I feel like sneezing. Woodchips and sawdust fly through the air as I watch my friend work all day in the carpinteria (woodshop). He commutes from a Mayan village everyday to continue learning the trade of woodworking. We talked for a while on a long walk to and from the supermarket. We both agreed that the simple job that provides and the simple life are enough for us. We are close in age, yet far in location, which makes a combination of growing through life together in separate lives.

I feel exhausted after playing soccer with some of the boys that InnerCHANGE knows and hangs out with. Great reminder of how out of shape I am, and still it was one of the most fun memories I’ve had.

I feel helpless. After hearing the stories of unaccompanied youth caught migrating to the States, I finally see a part of the larger picture of economic desperation. Families that often give their children their blessing to provide at a young age through finding work in the US are heartbroken when they receive a call that their child has been deported and is here for pickup. All I could do is sit there in the transition center and listen to them. Their dreams of coming to my country have been crushed, and here I am showing them my freedom to come to their country without fear for my life or my future. I can’t even bear thinking about how far a semester of tuition I pay would go to provide for these boys’ families basic needs. God, where are you? Where is your church in all of this?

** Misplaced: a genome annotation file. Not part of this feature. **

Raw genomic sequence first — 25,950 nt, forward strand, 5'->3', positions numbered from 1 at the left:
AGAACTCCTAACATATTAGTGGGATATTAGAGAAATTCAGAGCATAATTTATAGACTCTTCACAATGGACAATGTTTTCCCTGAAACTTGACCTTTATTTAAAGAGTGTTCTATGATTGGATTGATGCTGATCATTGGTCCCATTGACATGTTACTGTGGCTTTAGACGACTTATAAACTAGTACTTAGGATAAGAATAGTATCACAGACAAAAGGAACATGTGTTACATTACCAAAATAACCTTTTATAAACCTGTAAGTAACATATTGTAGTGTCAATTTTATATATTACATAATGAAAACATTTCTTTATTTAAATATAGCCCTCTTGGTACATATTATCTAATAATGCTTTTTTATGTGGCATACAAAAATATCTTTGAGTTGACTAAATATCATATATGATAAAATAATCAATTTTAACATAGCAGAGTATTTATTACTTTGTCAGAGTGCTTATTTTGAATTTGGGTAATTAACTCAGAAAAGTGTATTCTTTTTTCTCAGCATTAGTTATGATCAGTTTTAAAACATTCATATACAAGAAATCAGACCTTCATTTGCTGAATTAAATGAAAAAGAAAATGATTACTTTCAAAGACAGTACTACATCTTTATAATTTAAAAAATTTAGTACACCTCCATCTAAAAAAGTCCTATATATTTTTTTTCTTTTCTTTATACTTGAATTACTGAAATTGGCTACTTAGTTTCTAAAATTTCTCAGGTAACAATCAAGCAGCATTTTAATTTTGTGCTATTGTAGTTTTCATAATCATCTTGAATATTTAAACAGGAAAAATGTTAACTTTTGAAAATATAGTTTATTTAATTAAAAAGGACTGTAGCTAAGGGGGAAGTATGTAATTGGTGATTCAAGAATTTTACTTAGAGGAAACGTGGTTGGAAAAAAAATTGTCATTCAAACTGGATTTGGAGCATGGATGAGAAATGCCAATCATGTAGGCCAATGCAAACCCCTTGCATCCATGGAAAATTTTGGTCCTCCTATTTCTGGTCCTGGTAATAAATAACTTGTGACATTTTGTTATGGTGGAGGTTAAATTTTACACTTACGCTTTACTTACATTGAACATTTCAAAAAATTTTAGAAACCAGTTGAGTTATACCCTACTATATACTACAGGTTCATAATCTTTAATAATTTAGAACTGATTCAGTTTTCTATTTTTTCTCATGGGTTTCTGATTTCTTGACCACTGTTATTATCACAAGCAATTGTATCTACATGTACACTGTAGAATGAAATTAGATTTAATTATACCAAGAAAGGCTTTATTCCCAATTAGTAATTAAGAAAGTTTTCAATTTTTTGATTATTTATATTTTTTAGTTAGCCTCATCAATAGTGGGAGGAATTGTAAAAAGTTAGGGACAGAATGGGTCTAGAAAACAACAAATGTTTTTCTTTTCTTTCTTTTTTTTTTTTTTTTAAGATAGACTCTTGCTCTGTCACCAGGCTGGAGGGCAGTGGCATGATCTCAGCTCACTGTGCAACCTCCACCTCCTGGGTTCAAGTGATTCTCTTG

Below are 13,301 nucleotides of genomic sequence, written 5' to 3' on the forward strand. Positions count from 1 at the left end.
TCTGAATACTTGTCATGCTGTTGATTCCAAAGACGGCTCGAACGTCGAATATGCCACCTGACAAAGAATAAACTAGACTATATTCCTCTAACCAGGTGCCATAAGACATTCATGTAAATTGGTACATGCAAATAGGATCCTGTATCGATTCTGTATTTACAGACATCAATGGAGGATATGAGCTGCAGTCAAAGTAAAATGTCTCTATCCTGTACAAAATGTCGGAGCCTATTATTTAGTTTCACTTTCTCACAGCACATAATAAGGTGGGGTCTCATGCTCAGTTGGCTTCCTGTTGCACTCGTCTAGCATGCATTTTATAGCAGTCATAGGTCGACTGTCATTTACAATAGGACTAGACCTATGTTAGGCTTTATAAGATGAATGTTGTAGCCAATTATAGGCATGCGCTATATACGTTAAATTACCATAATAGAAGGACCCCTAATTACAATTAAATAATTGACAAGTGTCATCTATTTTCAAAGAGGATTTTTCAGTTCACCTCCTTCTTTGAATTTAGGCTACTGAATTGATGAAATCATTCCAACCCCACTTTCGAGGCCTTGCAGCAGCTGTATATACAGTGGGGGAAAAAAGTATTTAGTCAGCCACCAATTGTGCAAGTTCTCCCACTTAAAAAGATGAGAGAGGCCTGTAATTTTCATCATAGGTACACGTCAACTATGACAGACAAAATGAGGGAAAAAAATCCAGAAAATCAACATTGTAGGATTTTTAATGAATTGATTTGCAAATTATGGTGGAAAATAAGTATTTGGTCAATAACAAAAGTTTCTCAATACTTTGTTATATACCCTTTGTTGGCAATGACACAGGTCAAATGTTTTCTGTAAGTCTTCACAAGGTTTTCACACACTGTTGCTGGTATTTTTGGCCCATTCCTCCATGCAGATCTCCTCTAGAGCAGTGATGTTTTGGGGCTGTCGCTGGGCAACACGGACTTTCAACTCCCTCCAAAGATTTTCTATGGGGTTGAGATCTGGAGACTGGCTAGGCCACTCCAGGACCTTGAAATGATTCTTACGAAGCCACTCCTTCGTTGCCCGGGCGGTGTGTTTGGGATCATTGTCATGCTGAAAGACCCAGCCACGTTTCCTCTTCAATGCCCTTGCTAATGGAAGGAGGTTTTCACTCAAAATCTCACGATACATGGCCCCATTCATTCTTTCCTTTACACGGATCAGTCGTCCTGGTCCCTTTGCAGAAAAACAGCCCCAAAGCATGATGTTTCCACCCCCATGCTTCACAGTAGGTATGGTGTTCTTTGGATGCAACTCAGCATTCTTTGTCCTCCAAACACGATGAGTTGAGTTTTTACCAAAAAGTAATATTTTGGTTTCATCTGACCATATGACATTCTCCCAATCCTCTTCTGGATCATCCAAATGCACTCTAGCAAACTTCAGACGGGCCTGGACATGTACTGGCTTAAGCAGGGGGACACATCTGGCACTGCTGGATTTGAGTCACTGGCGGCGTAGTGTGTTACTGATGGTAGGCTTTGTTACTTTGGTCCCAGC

You are here. I feel you here. Sometimes in the quiet. Sometimes in the loud bustling streets. I know you are working among the people here God.

I feel at peace. It is ok to not have answers. We were not made to know everything and feel all our globalized age offers us. There is so much more I have learned, and still things I have not learned in my time here. Through it all, it has been one of the biggest blessings of my life.

The Diamond

Hi, my name is Josh and I am serving at the San Antonio location this summer along with Paul.  So far it has been a rewarding experience.  Paul and I are staying in an apartment next to the leaders and we have named our place "the diamond" and that is what the kids in the neighborhood are now calling it.  

I help with several different aspects of the ministry.  I have skills in construction so I help a lot with the restoration of The Rec; an old building that the ministry purchased and has been slowly restoring over the past two years.  It has been challenging given the shape of the building "but many hands make light work" and it has been such an honor and humbling experience to watch so many come together to make this building the heart beat of this ministry.